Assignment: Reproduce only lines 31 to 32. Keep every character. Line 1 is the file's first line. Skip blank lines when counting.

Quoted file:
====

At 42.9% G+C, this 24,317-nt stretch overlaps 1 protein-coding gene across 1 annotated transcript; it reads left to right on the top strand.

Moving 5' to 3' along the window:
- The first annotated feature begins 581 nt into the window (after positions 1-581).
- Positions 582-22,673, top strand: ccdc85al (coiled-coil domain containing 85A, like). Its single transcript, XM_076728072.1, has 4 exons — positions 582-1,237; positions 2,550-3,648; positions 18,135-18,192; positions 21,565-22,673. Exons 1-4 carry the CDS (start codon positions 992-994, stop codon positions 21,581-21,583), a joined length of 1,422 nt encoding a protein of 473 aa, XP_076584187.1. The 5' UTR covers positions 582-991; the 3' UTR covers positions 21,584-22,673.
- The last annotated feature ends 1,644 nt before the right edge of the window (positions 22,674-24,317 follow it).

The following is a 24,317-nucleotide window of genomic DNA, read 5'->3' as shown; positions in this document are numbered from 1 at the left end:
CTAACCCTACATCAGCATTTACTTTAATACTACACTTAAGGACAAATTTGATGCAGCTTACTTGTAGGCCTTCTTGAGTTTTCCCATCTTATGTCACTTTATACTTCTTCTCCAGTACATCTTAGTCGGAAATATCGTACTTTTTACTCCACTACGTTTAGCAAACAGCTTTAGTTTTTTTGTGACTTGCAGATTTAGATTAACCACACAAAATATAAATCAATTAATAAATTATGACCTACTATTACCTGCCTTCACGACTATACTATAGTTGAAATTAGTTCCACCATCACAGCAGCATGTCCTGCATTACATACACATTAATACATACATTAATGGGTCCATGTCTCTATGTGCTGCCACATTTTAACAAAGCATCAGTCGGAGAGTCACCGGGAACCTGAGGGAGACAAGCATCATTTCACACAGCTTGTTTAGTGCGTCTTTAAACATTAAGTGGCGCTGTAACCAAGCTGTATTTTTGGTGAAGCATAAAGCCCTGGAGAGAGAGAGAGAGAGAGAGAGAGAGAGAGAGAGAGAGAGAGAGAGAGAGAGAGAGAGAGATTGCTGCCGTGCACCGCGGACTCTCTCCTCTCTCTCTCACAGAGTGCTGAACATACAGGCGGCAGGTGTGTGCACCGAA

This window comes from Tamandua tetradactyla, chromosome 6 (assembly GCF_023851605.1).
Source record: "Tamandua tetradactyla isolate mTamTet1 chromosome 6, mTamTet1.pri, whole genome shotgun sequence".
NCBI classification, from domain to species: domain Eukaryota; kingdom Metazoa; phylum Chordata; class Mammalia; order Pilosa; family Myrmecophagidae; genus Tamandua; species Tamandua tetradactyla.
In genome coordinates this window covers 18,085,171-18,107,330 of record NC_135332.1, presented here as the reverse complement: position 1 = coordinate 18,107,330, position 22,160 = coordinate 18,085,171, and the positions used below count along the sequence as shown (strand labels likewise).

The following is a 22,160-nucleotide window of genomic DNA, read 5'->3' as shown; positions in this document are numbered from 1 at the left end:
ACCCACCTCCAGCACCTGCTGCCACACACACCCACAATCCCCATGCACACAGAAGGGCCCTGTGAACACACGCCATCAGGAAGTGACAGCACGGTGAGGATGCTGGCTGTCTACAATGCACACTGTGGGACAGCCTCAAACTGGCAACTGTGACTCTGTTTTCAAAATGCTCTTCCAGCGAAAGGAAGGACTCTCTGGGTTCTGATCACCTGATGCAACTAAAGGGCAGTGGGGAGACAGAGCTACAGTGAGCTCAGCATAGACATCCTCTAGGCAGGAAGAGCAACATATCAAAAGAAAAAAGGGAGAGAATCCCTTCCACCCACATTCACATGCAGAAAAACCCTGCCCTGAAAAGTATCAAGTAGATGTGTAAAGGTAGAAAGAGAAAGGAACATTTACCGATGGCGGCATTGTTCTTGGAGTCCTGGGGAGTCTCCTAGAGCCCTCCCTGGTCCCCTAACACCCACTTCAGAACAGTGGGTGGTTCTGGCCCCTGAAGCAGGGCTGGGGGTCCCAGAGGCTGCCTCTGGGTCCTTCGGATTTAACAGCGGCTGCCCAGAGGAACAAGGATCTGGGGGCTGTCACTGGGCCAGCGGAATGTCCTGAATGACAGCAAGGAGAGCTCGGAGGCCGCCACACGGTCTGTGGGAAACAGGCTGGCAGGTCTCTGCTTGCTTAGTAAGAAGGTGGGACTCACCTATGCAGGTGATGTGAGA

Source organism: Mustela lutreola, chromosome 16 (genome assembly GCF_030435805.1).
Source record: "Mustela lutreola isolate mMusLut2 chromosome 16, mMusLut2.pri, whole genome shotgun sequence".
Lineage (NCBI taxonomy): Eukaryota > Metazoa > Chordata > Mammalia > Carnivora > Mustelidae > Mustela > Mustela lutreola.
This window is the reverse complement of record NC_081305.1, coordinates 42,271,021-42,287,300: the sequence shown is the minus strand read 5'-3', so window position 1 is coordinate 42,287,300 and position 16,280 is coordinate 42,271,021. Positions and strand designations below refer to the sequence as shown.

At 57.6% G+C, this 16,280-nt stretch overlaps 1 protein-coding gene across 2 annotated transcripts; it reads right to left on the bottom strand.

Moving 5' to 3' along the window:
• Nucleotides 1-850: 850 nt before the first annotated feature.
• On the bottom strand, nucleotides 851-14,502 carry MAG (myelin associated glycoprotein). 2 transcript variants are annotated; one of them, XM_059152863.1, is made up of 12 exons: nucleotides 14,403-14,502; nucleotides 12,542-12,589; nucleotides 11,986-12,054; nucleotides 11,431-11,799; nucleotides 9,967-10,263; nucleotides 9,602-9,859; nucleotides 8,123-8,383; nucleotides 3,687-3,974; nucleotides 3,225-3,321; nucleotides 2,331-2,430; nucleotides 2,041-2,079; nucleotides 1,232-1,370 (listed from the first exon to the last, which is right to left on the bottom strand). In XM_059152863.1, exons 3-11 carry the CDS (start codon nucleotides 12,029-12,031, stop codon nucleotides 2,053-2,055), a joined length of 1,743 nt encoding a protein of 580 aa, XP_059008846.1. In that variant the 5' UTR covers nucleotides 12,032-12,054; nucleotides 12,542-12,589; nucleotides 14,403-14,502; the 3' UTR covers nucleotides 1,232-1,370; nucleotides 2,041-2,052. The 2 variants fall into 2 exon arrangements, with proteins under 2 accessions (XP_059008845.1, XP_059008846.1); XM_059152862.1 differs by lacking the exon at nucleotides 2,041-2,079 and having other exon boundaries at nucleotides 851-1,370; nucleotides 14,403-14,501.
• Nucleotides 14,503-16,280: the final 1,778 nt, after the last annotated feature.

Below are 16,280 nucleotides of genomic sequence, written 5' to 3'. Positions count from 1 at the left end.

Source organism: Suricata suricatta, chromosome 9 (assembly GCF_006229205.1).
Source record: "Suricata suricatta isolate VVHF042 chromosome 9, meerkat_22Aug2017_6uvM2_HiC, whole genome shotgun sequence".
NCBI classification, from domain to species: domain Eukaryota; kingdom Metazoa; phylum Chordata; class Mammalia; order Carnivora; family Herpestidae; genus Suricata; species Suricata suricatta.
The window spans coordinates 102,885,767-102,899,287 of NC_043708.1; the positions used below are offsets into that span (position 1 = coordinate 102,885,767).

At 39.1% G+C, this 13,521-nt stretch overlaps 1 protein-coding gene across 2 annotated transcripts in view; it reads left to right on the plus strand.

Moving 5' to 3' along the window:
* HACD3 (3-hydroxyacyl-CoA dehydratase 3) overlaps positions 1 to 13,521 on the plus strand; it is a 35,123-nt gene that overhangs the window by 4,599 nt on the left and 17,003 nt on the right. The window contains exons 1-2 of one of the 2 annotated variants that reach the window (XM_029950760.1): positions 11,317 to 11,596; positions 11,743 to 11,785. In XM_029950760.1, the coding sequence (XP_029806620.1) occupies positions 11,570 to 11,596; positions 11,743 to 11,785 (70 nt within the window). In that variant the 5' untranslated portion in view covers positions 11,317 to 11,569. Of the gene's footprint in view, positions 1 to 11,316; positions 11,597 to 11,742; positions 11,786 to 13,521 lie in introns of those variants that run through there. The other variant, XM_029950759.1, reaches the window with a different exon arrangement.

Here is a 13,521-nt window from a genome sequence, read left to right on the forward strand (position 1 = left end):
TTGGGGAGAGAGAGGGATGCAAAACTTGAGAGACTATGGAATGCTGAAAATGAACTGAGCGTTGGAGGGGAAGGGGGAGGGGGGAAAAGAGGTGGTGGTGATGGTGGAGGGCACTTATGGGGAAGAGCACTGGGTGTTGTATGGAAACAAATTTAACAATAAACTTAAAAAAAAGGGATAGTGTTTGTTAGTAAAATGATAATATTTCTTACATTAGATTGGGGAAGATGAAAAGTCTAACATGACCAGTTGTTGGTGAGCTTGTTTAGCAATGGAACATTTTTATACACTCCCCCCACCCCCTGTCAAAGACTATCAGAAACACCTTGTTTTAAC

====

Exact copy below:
Here is a 13,521-nt window from a genome sequence, read left to right on the forward strand (position 1 = left end):
TTGGGGAGAGAGAGGGATGCAAAACTTGAGAGACTATGGAATGCTGAAAATGAACTGAGCGTTGGAGGGGAAGGGGGAGGGGGGAAAAGAGGTGGTGGTGATGGTGGAGGGCACTTATGGGGAAGAGCACTGGGTGTTGTATGGAAACAAATTTAACAATAAACTTAAAAAAAAGGGATAGTGTTTGTTAGTAAAATGATAATATTTCTTACATTAGATTGGGGAAGATGAAAAGTCTAACATGACCAGTTGTTGGTGAGCTTGTTTAGCAATGGAACATTTTTATACACTCCCCCCACCCCCTGTCAAAGACTATCAGAAACACCTTGTTTTAAC